I have to investigate. So begins my journey through the metamorphosis of those oak and ash slabs that I loved at first sight on the sawmill forecourt. I discover that someone long before me had fallen in love with that wood at the origin, in the forests of Slavonia and Austria, patiently going about choosing the trees as favorite children, with a project of beauty in mind. I meet Marcello, almost 80, who here in the centuries-old chair district of Friuli, among the hills and vineyards of Manzano, San Giovanni al Natisone and Corno di Rosazzo , is known as the king of oak. For more than half a century, Marcello has been in love with trees and their essences, to such an extent that once he has selected the best pieces, transported them, prepared them for processing, seasoned them, he sometimes reconsiders and no longer sells them, he still keeps them with him a little longer, in his warehouse to rest, to breathe, to mature. Marcello and Passoni Design’s other wood suppliers carefully choose a material that is alive and stays that way throughout the sustainable supply chain; they handle it as if it were their own child: with extreme care it is put out to dry in the Friuli sun, immediately placed out of the rain and humidity when the weather changes. The entire supply chain that contributes to the creation of a Passoni chair works in harmony with nature: for each of these “favorite” and predestined logs for Italian design, at least two more new trees are planted at the origin, according to Fsc certification guidelines. Marcello, the king of oak, explains to me that the timing of nature must be respected, you cannot harvest wood all the time, you need to know the rhythm of the seasons, you need to wait for the cut wood to rest and stabilize, and each type, but not only, even each part of the log has different needs that only those who observe with love can recognize.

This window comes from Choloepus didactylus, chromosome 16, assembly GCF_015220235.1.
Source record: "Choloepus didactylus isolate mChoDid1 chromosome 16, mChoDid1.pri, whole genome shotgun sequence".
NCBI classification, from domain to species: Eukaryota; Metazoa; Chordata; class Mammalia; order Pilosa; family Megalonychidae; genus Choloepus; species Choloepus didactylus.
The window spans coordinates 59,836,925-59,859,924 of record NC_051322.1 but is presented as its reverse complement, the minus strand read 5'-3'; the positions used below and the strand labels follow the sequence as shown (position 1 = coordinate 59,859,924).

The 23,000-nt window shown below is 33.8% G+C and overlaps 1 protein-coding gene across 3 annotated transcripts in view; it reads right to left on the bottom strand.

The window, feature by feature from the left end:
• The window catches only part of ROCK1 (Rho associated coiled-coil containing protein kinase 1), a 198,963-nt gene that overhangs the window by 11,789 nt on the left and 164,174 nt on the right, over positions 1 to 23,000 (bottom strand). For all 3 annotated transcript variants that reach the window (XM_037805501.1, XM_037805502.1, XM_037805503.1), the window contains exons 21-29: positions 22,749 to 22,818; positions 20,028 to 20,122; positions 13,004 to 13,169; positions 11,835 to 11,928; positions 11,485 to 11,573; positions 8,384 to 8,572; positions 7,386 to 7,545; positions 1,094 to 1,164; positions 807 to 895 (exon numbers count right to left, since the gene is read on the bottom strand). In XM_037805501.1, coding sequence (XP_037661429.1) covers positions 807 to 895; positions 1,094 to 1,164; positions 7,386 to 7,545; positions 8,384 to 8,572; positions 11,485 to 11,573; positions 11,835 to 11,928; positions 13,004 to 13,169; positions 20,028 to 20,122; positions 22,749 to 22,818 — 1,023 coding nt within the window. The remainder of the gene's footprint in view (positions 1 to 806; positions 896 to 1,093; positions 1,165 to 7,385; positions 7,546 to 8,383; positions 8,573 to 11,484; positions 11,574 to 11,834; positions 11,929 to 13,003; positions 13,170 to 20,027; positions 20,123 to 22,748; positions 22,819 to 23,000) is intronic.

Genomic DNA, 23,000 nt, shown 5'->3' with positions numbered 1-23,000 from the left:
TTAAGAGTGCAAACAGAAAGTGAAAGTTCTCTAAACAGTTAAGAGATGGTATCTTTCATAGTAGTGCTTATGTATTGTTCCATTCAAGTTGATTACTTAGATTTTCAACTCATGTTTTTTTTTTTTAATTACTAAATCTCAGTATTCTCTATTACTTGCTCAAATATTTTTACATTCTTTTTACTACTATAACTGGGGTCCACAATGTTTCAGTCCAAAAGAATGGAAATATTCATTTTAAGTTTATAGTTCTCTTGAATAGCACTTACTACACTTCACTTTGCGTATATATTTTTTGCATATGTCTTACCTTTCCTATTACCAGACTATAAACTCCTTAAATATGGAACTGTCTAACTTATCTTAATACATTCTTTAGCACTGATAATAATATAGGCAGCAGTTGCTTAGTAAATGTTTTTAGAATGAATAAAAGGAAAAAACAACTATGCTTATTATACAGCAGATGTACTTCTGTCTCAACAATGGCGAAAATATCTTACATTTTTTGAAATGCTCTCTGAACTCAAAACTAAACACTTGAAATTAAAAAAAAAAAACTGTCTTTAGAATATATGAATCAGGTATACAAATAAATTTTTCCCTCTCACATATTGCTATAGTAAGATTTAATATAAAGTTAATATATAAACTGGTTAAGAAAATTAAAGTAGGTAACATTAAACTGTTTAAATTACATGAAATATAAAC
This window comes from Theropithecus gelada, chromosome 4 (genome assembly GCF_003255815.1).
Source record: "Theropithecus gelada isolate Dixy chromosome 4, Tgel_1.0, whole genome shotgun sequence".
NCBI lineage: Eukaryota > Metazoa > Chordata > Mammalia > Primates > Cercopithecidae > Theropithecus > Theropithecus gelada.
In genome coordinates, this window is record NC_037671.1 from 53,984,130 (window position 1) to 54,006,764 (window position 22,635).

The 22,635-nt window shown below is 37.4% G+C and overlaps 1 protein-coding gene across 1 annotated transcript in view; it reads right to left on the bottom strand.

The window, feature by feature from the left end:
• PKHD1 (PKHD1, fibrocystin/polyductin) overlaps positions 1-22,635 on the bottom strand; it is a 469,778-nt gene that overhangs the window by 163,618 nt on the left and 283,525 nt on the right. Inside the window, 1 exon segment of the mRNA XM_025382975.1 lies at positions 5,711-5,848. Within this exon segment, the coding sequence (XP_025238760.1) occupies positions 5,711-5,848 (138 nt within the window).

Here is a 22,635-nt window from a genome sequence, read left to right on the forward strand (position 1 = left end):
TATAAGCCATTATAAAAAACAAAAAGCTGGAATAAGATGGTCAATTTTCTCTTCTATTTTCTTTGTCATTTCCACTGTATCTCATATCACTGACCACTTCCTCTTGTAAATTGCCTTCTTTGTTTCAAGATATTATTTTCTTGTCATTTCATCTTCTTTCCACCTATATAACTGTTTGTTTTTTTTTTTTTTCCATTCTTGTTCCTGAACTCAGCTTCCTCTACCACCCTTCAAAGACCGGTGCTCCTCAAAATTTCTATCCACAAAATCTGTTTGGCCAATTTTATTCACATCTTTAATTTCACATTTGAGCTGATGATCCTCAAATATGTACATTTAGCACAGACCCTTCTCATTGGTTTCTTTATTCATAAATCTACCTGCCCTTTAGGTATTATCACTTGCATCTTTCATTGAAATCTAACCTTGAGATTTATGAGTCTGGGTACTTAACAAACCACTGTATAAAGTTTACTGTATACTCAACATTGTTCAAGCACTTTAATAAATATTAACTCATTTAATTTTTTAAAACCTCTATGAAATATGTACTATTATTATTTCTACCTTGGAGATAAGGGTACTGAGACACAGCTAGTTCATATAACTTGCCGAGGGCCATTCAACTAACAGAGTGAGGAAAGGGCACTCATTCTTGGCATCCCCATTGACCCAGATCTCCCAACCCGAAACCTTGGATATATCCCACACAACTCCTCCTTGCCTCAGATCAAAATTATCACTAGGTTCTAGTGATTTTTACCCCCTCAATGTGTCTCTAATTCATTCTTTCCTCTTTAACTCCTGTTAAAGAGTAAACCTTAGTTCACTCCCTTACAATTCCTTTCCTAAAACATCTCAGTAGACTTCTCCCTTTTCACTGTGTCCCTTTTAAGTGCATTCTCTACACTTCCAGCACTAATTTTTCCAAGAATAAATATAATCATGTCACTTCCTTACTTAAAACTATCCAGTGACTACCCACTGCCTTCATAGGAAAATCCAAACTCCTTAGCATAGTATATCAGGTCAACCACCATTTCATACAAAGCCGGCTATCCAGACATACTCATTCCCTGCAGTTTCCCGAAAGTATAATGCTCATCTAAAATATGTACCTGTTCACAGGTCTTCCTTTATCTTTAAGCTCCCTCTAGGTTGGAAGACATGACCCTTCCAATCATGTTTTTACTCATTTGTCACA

From that sawmill yard, the wood passes from hand to hand, from company to company: it takes time, it takes care, it takes respect. Those roughness, those initial earthy scents are transformed along the way gradually: after the wood has matured it is gently heated and dried in vacuum steam ovens to enhance its flexibility and give it greater strength; it is like an athlete, it needs both strength and patience. The drying company’s shed, which only handles this step, is like a wood spa. The scents of bread crust, spices, citrus, and incense caress your nostrils, I watch the regular pieces of ash come out of that cylinder of heat and steam and I am fascinated by David’s expert hands controlling the humidity and temperature of the wood through probes and gauges, as a doctor would do with his patients by testing their blood pressure and listening to their heartbeat. I listen, too, I bring my ear close and, despite the loud buzz of work and human activity around me, I hear a faint crackling, an imperceptible settling rumble: I take it as a sigh of relief and relaxation from the ash tree that has just emerged from the sauna.